Passage from Hell

December 27, 2017

I have read that every sailor has an experience that makes them question what it is they thought they loved about sailing. We had that experience on our sail from Tortola to Saba (maybe that should be I instead of we).


It is a difficult passage sailing into high head winds with rough seas as you go east in the island chain. (it is rumored to be much easier going the other way, I will let you know). We had hoped to leave Tortola before the Christmas winds kicked up, but the holiday season was here and so were those winds. That weather window looked pretty favorable though so we were hopeful that the night wouldn't be too rough as we left the dock. We departed for the 12 hour sail at 5:30 pm feeling pretty confident that we were prepared for anything after our 9 days at sea and excited to finally be on our way to uncharted territory. Immediately we were hit with rough seas and I was hit with queasiness. But Bonine had gotten me through bumpy seas before so no worries, or so I thought. Not long into the trip we discovered diesel leaking under the main salon seats, and not just a small leak, there were gallons. The smell was overwhelming and made it pretty difficult to forget about feeling sick. We knew we had to figure out where it was coming from so Tony stayed below tearing apart the seats and looking under floor boards while I stood watch. Forget that 3 hour watch schedule we had planned, we were both going to be up for the night.  Finding the problem wouldn't have been easy in the best conditions and we in far from good conditions with everything below crashing around. So as Tony was cleaning up diesel I was hanging over the side of the boat getting sick. Not quite the fun sail down we had hoped for. Soon everything that was stored under the seats was rolling around on the floor and Tony was turning green from the fumes. The boat was a mess. He finally managed to get the diesel cleaned up and stop the leak, just in time to see Saba appearing on the horizon. An end to this really unpleasant night was in sight.


We were pretty desperate to get off the boat, but when we rounded the island we realized that there was no way we were going to be able to anchor there. It was every bit as rough at the anchorage as it had been on the passage. We were meeting up with friends in another boat that had also sailed down overnight to Saba and they had decided to continue on to the next island as well (collective moan from the crowd would be very appropriate here) It is an additional 5 hour sail to St. Kitts, the next island in the chain. Did I mention I was desperate? I thought of swimming to shore at this point, anything would be better than staying on board.  To add insult to injury, our friends radioed us to say that their engine wouldn't start. Rules of the sea are that you help out a boat in distress. (What about every man for himself? Survival of the fittest?) So we agreed to putt along with them to make sure they didn't need any help on their way to St. Kitts. That 5 hour sail had just turned into a 7 hour sail. When you think things can't get any worse they actually do. It was officially the passage from hell.  By this time I had a long list in my mind of all the things I didn't like about sailing.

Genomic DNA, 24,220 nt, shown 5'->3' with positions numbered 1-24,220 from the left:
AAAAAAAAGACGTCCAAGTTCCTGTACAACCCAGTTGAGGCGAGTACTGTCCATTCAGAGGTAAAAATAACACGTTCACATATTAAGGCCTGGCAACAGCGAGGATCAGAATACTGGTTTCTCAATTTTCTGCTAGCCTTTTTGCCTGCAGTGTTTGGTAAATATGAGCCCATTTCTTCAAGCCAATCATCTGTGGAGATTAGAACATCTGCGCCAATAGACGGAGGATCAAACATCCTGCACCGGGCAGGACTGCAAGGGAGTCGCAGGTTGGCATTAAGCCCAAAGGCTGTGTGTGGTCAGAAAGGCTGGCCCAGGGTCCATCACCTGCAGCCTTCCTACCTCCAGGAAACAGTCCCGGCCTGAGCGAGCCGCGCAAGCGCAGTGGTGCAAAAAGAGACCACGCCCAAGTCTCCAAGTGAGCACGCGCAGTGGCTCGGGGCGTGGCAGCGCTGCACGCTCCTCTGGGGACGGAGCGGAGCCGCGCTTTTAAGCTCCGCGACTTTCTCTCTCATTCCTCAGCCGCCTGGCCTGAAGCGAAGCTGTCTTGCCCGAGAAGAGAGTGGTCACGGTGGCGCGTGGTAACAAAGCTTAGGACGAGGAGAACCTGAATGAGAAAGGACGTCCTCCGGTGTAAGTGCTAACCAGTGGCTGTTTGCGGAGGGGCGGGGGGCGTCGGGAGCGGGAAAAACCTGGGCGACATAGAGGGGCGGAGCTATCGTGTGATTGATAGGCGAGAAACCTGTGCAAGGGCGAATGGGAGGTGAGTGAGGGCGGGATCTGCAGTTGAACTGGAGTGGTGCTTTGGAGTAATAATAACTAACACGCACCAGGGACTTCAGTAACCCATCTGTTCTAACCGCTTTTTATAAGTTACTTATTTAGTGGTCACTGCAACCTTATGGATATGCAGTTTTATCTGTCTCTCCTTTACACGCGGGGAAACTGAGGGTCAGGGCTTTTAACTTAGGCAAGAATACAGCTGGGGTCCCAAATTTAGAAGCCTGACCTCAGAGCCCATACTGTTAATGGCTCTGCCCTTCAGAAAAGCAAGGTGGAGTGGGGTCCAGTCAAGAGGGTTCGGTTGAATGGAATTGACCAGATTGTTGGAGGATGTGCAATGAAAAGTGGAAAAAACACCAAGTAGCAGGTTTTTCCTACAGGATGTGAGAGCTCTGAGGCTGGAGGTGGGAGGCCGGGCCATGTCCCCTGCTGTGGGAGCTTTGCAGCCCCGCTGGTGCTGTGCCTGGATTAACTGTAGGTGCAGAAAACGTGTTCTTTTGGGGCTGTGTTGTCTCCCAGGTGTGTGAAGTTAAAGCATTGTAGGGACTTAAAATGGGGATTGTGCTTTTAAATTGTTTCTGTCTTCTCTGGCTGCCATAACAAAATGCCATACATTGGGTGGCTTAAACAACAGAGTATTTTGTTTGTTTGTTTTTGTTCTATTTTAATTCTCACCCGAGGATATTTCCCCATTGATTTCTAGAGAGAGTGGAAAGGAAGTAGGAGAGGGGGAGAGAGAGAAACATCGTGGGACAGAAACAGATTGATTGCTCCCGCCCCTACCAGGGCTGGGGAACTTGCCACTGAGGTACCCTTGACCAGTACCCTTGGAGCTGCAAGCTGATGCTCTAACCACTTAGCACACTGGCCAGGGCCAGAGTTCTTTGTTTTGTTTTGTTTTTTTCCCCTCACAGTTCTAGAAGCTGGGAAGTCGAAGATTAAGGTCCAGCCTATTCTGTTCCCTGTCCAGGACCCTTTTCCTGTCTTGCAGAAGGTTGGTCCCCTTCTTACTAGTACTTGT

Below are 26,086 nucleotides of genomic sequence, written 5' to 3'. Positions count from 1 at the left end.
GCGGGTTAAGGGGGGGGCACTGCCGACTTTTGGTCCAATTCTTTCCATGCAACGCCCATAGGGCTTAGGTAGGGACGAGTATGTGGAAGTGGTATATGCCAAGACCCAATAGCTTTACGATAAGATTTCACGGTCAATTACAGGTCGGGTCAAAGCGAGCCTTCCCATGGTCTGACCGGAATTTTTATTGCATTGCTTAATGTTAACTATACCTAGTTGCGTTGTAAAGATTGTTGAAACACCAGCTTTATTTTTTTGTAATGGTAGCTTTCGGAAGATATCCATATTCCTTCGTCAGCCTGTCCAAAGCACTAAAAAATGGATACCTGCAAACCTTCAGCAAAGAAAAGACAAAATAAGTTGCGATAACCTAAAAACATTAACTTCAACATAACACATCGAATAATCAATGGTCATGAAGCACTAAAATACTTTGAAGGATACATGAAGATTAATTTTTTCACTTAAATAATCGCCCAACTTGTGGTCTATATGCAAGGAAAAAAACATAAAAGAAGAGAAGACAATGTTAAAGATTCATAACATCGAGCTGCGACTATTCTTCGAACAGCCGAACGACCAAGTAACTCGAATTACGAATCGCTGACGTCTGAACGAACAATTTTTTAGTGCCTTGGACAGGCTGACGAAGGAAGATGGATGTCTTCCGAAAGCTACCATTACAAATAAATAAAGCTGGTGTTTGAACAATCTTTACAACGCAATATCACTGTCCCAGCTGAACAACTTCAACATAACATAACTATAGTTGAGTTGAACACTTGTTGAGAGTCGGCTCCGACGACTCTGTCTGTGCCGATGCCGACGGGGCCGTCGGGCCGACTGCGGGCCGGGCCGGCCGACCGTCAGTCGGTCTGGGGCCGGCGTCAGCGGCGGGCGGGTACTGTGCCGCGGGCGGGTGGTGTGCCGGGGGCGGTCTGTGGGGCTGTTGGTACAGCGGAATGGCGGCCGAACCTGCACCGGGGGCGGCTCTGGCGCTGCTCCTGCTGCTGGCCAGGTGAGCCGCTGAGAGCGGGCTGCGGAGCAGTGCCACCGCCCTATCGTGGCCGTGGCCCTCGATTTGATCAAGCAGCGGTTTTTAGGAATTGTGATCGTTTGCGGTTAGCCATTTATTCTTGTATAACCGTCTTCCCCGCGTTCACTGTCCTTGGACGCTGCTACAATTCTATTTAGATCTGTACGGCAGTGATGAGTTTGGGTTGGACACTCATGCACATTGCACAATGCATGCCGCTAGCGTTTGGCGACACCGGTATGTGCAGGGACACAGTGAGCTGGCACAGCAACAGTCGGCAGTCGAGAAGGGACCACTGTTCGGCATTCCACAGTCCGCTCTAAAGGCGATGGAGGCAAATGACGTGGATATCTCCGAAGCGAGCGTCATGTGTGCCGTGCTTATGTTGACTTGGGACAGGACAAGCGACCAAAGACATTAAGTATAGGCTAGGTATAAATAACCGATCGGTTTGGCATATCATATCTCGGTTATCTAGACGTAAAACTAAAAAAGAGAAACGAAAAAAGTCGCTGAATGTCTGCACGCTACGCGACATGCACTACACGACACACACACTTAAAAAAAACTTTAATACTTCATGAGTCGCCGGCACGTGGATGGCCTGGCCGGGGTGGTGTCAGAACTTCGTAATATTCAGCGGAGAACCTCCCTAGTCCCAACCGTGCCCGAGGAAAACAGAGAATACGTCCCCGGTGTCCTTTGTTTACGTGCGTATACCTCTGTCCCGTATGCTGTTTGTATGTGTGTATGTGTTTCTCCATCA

Then a funny thing happened, the seas calmed down, the sun came out, everything wasn't cheery but it was a whole lot better. They got their engine working after a couple hours and we were full speed ahead. I realized we were going to make it, the seasickness I suffered from was not going to be fatal and sailing wasn't such a bad way to travel after all. Even as I write this it is hard to conjure up exactly just how awful the trip down was, the good just squeezes out the bad memories and they don't seem to have a place to go any more.


We arrived in St. Kitts later that afternoon, still really happy to get off the boat but also excited once again about the journey and the  

destination. I read recently that travel is an exercise partly in broadening yourself and partly in defining your own limits, how true. I hope we keep learning that our limits can be stretched so much further than we realize. 


 We will be exploring St. Kitts and Nevis until our kids leave mid January and then we will be on our way. The plan is to stop in Montserret, an island with a sometimes active volcano, for a couple days and then on to Antigua. We will keep you posted when we can, but know that we may be out of sight and out of internet coverage, but you are never off our minds. Best wishes in the New Year! 


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Our Itinerary

December 2018 - Leave the boat in Salerno, Italy

March 2019 - Return to Salerno

Sail to - Greece



July 2019 - Start to work our way back west across the Mediterranean


              Balearic Islands



September 2019 - return home for our daughter's wedding!


October 2019 - Arrive in the Canary Islands

November 2019 - Sail from Canary Islands to Cape Verde and on to St. Lucia

December 2019 - Arrive in St. Vincent in plenty of time for the holidays!

Winter 2020 - Enjoy sailing the Caribbean, warm water and sunny skies

April 2020 -Begin the sail back home

June 2020 - Be back in Buffalo for the birth of our granddaughter!

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